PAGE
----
The education bubble

Marketplace economics correspondent Chris Ferrell suggested that we’re nearing the end of an “education bubble” where college is not worth what families are spending. Ferrell suggested that the hyperinflation in higher ed costs is mainly because of widely available inexpensive student loans.

Ferrell suggests that “going to college used to be the equivalent of a hot growth stock; it’s now the equivalent of an insurance policy. Price really matters”

With the development of online and blended options, higher education options are exploding. While iTunes U video and podcasts are great, they’re still 1st gen education repackaged for the web. A new generation of web-centric higher ed is making offerings far more compelling and competitive.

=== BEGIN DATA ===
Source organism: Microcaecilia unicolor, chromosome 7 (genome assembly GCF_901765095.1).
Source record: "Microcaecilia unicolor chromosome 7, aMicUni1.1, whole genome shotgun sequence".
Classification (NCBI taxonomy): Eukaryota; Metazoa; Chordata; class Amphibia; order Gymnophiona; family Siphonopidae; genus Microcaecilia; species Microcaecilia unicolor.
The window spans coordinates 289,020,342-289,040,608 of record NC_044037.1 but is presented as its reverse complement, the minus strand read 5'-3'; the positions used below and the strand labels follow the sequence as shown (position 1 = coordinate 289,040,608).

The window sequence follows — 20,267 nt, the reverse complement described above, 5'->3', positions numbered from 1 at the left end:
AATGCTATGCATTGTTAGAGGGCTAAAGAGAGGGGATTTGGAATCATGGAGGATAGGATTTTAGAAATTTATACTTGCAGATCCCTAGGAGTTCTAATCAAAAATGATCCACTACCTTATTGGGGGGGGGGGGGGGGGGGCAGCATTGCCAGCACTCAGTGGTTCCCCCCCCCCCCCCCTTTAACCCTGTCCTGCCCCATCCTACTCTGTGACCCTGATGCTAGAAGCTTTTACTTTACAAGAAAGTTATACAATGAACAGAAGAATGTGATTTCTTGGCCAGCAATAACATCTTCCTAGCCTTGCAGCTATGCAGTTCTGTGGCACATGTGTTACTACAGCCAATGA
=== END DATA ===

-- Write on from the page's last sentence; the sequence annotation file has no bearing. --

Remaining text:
Traditional colleges, according to Ferrell, “won’t be able to raise prince and don’t know how to deal with it.”

Don’t worry about the Ivy League for a while, but small privates especially those serving lower income students like the HBCUs will struggle to remain competitive and relevant.

Tom Vander Ark

Tom Vander Ark is the CEO of Getting Smart. He has written or co-authored more than 50 books and papers including Getting Smart, Smart Cities, Smart Parents, Better Together, The Power of Place and Difference Making. He served as a public school superintendent and the first Executive Director of Education for the Bill & Melinda Gates Foundation.

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